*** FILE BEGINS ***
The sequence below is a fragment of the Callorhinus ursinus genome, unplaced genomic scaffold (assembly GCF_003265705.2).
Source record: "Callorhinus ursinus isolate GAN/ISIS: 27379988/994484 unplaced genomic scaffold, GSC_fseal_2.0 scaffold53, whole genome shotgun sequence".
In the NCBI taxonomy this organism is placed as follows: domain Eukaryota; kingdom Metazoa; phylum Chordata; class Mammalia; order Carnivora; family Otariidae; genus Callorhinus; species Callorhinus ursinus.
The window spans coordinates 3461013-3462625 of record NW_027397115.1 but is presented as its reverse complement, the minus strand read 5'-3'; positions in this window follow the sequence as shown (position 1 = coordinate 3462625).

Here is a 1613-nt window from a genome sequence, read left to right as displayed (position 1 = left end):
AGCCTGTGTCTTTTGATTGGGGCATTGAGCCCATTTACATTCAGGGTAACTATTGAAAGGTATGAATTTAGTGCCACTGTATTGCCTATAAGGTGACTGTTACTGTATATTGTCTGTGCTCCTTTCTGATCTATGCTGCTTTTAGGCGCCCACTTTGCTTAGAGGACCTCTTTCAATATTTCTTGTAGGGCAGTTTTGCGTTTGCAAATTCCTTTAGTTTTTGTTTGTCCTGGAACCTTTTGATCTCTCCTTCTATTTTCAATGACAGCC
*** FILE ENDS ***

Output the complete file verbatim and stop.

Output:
The sequence below is a fragment of the Callorhinus ursinus genome, unplaced genomic scaffold (assembly GCF_003265705.2).
Source record: "Callorhinus ursinus isolate GAN/ISIS: 27379988/994484 unplaced genomic scaffold, GSC_fseal_2.0 scaffold53, whole genome shotgun sequence".
In the NCBI taxonomy this organism is placed as follows: domain Eukaryota; kingdom Metazoa; phylum Chordata; class Mammalia; order Carnivora; family Otariidae; genus Callorhinus; species Callorhinus ursinus.
The window spans coordinates 3461013-3462625 of record NW_027397115.1 but is presented as its reverse complement, the minus strand read 5'-3'; positions in this window follow the sequence as shown (position 1 = coordinate 3462625).

Here is a 1613-nt window from a genome sequence, read left to right as displayed (position 1 = left end):
AGCCTGTGTCTTTTGATTGGGGCATTGAGCCCATTTACATTCAGGGTAACTATTGAAAGGTATGAATTTAGTGCCACTGTATTGCCTATAAGGTGACTGTTACTGTATATTGTCTGTGCTCCTTTCTGATCTATGCTGCTTTTAGGCGCCCACTTTGCTTAGAGGACCTCTTTCAATATTTCTTGTAGGGCAGTTTTGCGTTTGCAAATTCCTTTAGTTTTTGTTTGTCCTGGAACCTTTTGATCTCTCCTTCTATTTTCAATGACAGCC